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|Notes:||Essay on the interaction of technology and society, or how technology shapes the social order, in Swahili city states. Lamu, being the last and best preserved Swahili community, offers the case study for showing how the ruling class (waungwana) selectively encouraged or disdained certain technologies (e.g., agricultural ones). Houses and furnishings were regarded as important in maintaining a cultural superiority; hence, technologies associated with architecture and building were emphasized--wood carving, plasterwork and masonry. Accumulation of wealth took the form of more and more attention to architectural display and importation of luxury items, such as porcelain.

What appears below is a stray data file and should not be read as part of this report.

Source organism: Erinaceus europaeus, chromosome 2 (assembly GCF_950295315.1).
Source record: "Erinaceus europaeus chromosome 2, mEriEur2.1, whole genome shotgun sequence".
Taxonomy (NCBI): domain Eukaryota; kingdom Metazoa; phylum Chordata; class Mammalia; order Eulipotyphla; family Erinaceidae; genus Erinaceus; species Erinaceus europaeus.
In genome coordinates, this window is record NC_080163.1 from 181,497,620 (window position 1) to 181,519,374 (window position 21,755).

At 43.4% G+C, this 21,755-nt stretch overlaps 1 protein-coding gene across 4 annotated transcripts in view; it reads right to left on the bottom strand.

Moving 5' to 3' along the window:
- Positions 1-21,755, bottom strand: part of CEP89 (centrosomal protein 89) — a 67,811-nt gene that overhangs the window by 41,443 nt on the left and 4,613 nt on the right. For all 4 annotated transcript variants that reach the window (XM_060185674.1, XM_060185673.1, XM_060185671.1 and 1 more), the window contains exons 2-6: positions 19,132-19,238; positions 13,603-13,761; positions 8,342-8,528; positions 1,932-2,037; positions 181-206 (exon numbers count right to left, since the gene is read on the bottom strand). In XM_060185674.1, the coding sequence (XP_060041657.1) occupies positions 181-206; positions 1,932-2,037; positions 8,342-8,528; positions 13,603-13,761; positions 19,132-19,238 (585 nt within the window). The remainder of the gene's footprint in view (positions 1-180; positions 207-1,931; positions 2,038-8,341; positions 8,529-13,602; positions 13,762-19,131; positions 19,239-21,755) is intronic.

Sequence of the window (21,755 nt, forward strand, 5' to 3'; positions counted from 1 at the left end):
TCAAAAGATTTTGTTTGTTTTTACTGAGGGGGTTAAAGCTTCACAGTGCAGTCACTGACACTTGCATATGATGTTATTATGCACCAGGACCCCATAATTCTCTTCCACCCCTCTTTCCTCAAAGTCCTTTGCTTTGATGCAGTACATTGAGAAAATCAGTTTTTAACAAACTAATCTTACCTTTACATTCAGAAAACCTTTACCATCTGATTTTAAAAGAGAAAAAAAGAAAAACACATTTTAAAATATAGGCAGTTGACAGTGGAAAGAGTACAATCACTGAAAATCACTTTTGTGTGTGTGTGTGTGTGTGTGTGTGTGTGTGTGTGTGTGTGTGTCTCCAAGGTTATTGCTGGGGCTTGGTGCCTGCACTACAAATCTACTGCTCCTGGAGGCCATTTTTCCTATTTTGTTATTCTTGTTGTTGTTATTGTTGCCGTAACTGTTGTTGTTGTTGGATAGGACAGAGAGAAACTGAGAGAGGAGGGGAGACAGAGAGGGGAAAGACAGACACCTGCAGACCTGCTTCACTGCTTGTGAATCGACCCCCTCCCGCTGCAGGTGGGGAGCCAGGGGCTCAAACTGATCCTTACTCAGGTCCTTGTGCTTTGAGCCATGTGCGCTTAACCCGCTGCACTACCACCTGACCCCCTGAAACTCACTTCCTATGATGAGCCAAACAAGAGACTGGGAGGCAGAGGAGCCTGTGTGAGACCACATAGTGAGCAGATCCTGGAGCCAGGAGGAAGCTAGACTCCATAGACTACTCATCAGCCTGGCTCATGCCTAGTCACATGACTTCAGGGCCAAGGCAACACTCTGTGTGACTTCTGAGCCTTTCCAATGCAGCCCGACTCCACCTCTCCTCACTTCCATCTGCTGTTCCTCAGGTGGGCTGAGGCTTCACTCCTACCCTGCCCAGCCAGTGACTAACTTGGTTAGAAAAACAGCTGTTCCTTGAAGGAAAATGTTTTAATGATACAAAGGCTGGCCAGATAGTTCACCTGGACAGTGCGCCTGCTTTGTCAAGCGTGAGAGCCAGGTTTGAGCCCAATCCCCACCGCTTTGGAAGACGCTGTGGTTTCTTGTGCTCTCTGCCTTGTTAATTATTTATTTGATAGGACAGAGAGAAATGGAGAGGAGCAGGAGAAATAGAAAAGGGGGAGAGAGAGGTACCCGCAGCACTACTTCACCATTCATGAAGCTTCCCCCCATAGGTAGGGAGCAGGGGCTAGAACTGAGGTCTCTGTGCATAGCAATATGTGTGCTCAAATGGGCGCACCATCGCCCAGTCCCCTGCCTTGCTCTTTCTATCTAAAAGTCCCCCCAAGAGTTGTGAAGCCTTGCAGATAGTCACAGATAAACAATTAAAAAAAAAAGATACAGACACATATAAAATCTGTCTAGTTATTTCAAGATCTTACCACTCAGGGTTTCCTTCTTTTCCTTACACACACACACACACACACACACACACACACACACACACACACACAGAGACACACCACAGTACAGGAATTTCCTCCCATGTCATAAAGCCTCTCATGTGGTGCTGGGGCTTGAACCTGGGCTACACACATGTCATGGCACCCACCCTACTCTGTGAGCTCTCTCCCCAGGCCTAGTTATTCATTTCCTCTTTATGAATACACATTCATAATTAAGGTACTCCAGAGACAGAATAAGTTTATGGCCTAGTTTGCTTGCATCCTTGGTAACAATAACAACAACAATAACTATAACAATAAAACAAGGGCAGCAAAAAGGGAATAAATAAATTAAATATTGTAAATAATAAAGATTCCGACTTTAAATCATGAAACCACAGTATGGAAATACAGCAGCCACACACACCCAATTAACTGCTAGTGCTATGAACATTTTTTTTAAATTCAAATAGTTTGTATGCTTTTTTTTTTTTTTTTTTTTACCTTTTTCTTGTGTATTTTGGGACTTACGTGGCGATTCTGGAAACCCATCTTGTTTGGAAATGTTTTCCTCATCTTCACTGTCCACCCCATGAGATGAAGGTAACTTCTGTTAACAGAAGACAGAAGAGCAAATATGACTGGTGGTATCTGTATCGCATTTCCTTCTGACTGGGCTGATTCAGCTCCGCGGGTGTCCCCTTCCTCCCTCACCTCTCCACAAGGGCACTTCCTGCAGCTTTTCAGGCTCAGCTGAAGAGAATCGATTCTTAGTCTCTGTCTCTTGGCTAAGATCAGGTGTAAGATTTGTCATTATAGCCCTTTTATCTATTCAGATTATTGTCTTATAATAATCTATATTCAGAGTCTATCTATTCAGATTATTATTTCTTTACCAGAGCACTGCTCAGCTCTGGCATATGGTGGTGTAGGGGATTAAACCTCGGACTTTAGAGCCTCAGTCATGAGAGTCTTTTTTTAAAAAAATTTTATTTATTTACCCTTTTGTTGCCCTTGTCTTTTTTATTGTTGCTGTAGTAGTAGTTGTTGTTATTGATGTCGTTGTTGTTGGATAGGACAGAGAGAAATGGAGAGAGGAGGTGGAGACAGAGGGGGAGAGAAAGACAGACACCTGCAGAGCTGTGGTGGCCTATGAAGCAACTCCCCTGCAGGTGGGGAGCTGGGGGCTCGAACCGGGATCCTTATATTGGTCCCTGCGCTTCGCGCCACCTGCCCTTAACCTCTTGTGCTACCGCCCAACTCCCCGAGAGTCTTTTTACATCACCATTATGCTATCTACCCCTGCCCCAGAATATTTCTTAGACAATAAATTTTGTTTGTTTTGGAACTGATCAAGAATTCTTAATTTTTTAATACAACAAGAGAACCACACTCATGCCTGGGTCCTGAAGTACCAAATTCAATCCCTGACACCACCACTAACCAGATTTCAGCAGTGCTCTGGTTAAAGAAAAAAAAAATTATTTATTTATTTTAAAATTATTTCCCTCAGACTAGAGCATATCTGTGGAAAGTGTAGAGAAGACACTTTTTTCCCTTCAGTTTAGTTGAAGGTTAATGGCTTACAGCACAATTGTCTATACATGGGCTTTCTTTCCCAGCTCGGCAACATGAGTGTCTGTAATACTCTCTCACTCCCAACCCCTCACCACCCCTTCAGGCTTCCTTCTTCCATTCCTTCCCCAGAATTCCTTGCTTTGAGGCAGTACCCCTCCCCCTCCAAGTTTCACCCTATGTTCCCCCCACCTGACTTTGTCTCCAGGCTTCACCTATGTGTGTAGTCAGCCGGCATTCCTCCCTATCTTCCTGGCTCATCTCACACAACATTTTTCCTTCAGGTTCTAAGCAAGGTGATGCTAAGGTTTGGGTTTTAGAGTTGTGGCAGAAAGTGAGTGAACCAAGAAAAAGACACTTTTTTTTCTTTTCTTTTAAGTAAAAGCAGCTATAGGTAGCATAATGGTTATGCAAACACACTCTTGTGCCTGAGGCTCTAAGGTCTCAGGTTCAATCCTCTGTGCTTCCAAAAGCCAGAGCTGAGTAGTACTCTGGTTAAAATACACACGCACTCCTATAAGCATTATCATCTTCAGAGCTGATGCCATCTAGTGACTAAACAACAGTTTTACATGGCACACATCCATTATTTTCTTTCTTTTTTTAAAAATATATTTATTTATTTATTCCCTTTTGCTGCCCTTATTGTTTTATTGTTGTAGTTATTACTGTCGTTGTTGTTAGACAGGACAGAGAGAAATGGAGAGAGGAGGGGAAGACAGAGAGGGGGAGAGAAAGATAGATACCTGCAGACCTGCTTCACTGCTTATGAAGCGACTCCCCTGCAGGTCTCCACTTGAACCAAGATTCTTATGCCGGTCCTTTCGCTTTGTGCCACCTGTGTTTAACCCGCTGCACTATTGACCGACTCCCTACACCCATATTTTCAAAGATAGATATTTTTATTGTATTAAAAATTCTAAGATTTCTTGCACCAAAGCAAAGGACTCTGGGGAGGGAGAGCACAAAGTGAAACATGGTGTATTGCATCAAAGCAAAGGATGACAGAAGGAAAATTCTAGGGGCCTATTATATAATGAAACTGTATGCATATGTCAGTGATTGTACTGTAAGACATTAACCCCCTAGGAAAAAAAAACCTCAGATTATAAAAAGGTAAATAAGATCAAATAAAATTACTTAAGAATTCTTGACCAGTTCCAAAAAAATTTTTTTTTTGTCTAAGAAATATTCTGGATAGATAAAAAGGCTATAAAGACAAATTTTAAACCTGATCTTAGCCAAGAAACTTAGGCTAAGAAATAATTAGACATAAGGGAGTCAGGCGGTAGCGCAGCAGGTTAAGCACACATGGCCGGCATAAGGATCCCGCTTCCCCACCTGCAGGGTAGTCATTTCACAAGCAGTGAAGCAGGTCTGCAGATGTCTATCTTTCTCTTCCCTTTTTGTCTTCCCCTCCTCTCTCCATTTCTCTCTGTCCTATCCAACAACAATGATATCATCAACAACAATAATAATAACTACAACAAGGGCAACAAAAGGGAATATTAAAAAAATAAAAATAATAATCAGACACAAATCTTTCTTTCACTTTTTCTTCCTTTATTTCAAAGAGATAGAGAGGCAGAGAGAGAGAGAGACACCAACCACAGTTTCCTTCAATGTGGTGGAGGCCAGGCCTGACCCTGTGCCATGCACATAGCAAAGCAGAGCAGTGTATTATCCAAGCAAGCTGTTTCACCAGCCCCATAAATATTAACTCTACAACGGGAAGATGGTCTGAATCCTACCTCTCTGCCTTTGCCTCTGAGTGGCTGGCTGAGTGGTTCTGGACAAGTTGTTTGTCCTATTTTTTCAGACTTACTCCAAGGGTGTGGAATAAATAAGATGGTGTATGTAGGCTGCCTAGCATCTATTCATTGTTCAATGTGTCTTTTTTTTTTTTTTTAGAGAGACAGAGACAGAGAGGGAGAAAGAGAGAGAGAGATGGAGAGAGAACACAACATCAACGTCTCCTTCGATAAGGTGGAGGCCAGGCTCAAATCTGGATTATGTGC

The prestige economy of the Swahili trading class, which flourished in the eighteenth and nineteenth centuries (particularly in Lamu), lost its pre-eminence with the coming of the Omani Arabs and later the Europeans. As a result these technologies declined, no longer needed to serve a now declining elite.